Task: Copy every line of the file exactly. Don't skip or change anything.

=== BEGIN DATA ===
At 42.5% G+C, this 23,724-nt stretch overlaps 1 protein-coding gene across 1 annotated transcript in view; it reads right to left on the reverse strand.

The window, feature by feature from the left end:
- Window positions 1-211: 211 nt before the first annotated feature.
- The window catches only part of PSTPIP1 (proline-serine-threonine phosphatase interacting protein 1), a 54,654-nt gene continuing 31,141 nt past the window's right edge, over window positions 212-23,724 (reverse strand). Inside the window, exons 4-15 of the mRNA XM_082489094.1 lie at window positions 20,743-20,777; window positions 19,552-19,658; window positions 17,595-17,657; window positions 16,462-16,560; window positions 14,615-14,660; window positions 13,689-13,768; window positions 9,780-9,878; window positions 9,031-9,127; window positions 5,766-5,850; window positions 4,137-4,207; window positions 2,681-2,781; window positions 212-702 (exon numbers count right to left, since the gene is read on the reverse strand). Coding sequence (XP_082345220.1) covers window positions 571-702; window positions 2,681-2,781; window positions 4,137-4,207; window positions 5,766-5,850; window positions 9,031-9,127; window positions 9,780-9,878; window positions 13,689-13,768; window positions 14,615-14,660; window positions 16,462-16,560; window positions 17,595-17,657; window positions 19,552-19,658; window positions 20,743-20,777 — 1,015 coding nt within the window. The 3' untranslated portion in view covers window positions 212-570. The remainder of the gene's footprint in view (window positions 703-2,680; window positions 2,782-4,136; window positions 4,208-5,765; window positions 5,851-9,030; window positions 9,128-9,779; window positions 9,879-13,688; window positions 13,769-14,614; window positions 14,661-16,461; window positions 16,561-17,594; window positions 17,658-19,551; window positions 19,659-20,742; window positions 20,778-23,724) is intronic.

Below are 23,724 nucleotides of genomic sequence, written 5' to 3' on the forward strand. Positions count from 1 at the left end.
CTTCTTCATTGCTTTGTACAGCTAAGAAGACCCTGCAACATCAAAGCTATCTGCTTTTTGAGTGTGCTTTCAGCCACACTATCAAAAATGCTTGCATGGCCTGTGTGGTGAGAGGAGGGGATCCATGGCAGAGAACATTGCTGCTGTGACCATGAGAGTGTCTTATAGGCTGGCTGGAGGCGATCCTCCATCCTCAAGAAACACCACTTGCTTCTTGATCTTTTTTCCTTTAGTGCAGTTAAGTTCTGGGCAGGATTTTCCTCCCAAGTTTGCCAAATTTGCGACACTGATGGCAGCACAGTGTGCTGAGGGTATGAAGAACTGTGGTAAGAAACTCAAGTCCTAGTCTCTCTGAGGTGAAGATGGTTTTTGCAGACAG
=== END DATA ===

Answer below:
At 42.5% G+C, this 23,724-nt stretch overlaps 1 protein-coding gene across 1 annotated transcript in view; it reads right to left on the reverse strand.

The window, feature by feature from the left end:
- Window positions 1-211: 211 nt before the first annotated feature.
- The window catches only part of PSTPIP1 (proline-serine-threonine phosphatase interacting protein 1), a 54,654-nt gene continuing 31,141 nt past the window's right edge, over window positions 212-23,724 (reverse strand). Inside the window, exons 4-15 of the mRNA XM_082489094.1 lie at window positions 20,743-20,777; window positions 19,552-19,658; window positions 17,595-17,657; window positions 16,462-16,560; window positions 14,615-14,660; window positions 13,689-13,768; window positions 9,780-9,878; window positions 9,031-9,127; window positions 5,766-5,850; window positions 4,137-4,207; window positions 2,681-2,781; window positions 212-702 (exon numbers count right to left, since the gene is read on the reverse strand). Coding sequence (XP_082345220.1) covers window positions 571-702; window positions 2,681-2,781; window positions 4,137-4,207; window positions 5,766-5,850; window positions 9,031-9,127; window positions 9,780-9,878; window positions 13,689-13,768; window positions 14,615-14,660; window positions 16,462-16,560; window positions 17,595-17,657; window positions 19,552-19,658; window positions 20,743-20,777 — 1,015 coding nt within the window. The 3' untranslated portion in view covers window positions 212-570. The remainder of the gene's footprint in view (window positions 703-2,680; window positions 2,782-4,136; window positions 4,208-5,765; window positions 5,851-9,030; window positions 9,128-9,779; window positions 9,879-13,688; window positions 13,769-14,614; window positions 14,661-16,461; window positions 16,561-17,594; window positions 17,658-19,551; window positions 19,659-20,742; window positions 20,778-23,724) is intronic.

Below are 23,724 nucleotides of genomic sequence, written 5' to 3' on the forward strand. Positions count from 1 at the left end.
CTTCTTCATTGCTTTGTACAGCTAAGAAGACCCTGCAACATCAAAGCTATCTGCTTTTTGAGTGTGCTTTCAGCCACACTATCAAAAATGCTTGCATGGCCTGTGTGGTGAGAGGAGGGGATCCATGGCAGAGAACATTGCTGCTGTGACCATGAGAGTGTCTTATAGGCTGGCTGGAGGCGATCCTCCATCCTCAAGAAACACCACTTGCTTCTTGATCTTTTTTCCTTTAGTGCAGTTAAGTTCTGGGCAGGATTTTCCTCCCAAGTTTGCCAAATTTGCGACACTGATGGCAGCACAGTGTGCTGAGGGTATGAAGAACTGTGGTAAGAAACTCAAGTCCTAGTCTCTCTGAGGTGAAGATGGTTTTTGCAGACAG